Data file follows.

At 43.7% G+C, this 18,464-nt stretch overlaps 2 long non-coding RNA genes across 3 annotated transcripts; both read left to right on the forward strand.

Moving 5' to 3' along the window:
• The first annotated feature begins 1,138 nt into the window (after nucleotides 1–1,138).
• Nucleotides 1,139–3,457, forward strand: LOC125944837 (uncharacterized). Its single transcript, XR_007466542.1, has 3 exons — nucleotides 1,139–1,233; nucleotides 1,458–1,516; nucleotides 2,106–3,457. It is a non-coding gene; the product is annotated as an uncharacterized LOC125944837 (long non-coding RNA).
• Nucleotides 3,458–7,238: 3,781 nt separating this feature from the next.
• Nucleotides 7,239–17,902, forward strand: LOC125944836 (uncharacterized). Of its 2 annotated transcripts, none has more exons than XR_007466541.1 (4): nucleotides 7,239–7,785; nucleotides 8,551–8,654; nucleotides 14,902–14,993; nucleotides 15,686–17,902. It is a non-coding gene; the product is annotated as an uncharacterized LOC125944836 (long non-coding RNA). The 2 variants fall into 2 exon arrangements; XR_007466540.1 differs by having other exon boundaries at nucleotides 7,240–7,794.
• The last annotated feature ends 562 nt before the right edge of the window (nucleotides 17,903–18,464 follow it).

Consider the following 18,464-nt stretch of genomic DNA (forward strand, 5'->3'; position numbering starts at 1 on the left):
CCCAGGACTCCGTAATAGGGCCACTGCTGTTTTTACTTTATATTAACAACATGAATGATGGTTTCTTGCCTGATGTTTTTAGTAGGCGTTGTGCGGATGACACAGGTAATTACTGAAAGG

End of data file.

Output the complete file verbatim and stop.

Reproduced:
At 43.7% G+C, this 18,464-nt stretch overlaps 2 long non-coding RNA genes across 3 annotated transcripts; both read left to right on the forward strand.

Moving 5' to 3' along the window:
• The first annotated feature begins 1,138 nt into the window (after nucleotides 1–1,138).
• Nucleotides 1,139–3,457, forward strand: LOC125944837 (uncharacterized). Its single transcript, XR_007466542.1, has 3 exons — nucleotides 1,139–1,233; nucleotides 1,458–1,516; nucleotides 2,106–3,457. It is a non-coding gene; the product is annotated as an uncharacterized LOC125944837 (long non-coding RNA).
• Nucleotides 3,458–7,238: 3,781 nt separating this feature from the next.
• Nucleotides 7,239–17,902, forward strand: LOC125944836 (uncharacterized). Of its 2 annotated transcripts, none has more exons than XR_007466541.1 (4): nucleotides 7,239–7,785; nucleotides 8,551–8,654; nucleotides 14,902–14,993; nucleotides 15,686–17,902. It is a non-coding gene; the product is annotated as an uncharacterized LOC125944836 (long non-coding RNA). The 2 variants fall into 2 exon arrangements; XR_007466540.1 differs by having other exon boundaries at nucleotides 7,240–7,794.
• The last annotated feature ends 562 nt before the right edge of the window (nucleotides 17,903–18,464 follow it).

Consider the following 18,464-nt stretch of genomic DNA (forward strand, 5'->3'; position numbering starts at 1 on the left):
CCCAGGACTCCGTAATAGGGCCACTGCTGTTTTTACTTTATATTAACAACATGAATGATGGTTTCTTGCCTGATGTTTTTAGTAGGCGTTGTGCGGATGACACAGGTAATTACTGAAAGG